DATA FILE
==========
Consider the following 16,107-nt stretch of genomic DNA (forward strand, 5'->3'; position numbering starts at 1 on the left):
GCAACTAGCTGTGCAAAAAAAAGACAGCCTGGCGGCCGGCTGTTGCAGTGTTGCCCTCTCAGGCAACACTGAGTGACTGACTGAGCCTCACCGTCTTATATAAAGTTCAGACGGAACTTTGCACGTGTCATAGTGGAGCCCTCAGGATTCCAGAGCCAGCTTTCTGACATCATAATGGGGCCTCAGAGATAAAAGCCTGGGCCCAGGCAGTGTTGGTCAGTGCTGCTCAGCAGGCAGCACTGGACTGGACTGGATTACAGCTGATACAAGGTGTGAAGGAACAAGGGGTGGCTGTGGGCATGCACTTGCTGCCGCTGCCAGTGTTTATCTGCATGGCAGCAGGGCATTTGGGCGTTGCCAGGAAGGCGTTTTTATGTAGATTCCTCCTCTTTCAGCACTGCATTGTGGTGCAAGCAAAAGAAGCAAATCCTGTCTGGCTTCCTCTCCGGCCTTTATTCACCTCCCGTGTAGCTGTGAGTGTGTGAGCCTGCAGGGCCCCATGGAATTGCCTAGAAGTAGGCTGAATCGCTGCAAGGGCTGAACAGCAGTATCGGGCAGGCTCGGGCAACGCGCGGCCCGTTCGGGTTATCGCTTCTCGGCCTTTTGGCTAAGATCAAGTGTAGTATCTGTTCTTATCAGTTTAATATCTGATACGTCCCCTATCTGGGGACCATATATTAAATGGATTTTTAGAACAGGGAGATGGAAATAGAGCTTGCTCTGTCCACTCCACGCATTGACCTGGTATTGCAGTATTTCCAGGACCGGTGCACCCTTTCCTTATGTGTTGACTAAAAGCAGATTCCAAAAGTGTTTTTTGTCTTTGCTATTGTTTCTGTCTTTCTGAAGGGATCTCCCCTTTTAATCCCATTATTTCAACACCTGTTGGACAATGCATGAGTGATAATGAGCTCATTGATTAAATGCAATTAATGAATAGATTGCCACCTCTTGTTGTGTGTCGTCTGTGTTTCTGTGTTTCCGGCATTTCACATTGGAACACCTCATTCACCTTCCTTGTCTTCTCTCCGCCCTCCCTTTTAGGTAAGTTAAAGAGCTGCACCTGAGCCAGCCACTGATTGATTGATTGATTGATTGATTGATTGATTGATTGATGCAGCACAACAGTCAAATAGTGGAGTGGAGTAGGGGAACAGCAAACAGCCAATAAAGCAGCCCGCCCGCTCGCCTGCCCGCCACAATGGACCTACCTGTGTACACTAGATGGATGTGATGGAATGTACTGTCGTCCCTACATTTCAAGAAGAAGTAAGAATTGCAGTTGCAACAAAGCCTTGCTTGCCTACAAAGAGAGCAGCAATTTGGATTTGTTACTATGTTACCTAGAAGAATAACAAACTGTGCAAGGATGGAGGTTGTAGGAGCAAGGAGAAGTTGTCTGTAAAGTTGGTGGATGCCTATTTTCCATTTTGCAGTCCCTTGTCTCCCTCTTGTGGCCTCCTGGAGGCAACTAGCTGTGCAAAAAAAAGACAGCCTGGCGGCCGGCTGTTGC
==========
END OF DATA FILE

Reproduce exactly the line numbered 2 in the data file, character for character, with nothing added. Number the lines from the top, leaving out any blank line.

GCAACTAGCTGTGCAAAAAAAAGACAGCCTGGCGGCCGGCTGTTGCAGTGTTGCCCTCTCAGGCAACACTGAGTGACTGACTGAGCCTCACCGTCTTATATAAAGTTCAGACGGAACTTTGCACGTGTCATAGTGGAGCCCTCAGGATTCCAGAGCCAGCTTTCTGACATCATAATGGGGCCTCAGAGATAAAAGCCTGGGCCCAGGCAGTGTTGGTCAGTGCTGCTCAGCAGGCAGCACTGGACTGGACTGGATTACAGCTGATACAAGGTGTGAAGGAACAAGGGGTGGCTGTGGGCATGCACTTGCTGCCGCTGCCAGTGTTTATCTGCATGGCAGCAGGGCATTTGGGCGTTGCCAGGAAGGCGTTTTTATGTAGATTCCTCCTCTTTCAGCACTGCATTGTGGTGCAAGCAAAAGAAGCAAATCCTGTCTGGCTTCCTCTCCGGCCTTTATTCACCTCCCGTGTAGCTGTGAGTGTGTGAGCCTGCAGGGCCCCATGGAATTGCCTAGAAGTAGGCTGAATCGCTGCAAGGGCTGAACAGCAGTATCGGGCAGGCTCGGGCAACGCGCGGCCCGTTCGGGTTATCGCTTCTCGGCCTTTTGGCTAAGATCAAGTGTAGTATCTGTTCTTATCAGTTTAATATCTGATACGTCCCCTATCTGGGGACCATATATTAAATGGATTTTTAGAACAGGGAGATGGAAATAGAGCTTGCTCTGTCCACTCCACGCATTGACCTGGTATTGCAGTATTTCCAGGACCGGTGCACCCTTTCCTTATGTGTTGACTAAAAGCAGATTCCAAAAGTGTTTTTTGTCTTTGCTATTGTTTCTGTCTTTCTGAAGGGATCTCCCCTTTTAATCCCATTATTTCAACACCTGTTGGACAATGCATGAGTGATAATGAGCTCATTGATTAAATGCAATTAATGAATAGATTGCCACCTCTTGTTGTGTGTCGTCTGTGTTTCTGTGTTTCCGGCATTTCACATTGGAACACCTCATTCACCTTCCTTGTCTTCTCTCCGCCCTCCCTTTTAGGTAAGTTAAAGAGCTGCACCTGAGCCAGCCACTGATTGATTGATTGATTGATTGATTGATTGATTGATTGATGCAGCACAACAGTCAAATAGTGGAGTGGAGTAGGGGAACAGCAAACAGCCAATAAAGCAGCCCGCCCGCTCGCCTGCCCGCCACAATGGACCTACCTGTGTACACTAGATGGATGTGATGGAATGTACTGTCGTCCCTACATTTCAAGAAGAAGTAAGAATTGCAGTTGCAACAAAGCCTTGCTTGCCTACAAAGAGAGCAGCAATTTGGATTTGTTACTATGTTACCTAGAAGAATAACAAACTGTGCAAGGATGGAGGTTGTAGGAGCAAGGAGAAGTTGTCTGTAAAGTTGGTGGATGCCTATTTTCCATTTTGCAGTCCCTTGTCTCCCTCTTGTGGCCTCCTGGAGGCAACTAGCTGTGCAAAAAAAAGACAGCCTGGCGGCCGGCTGTTGC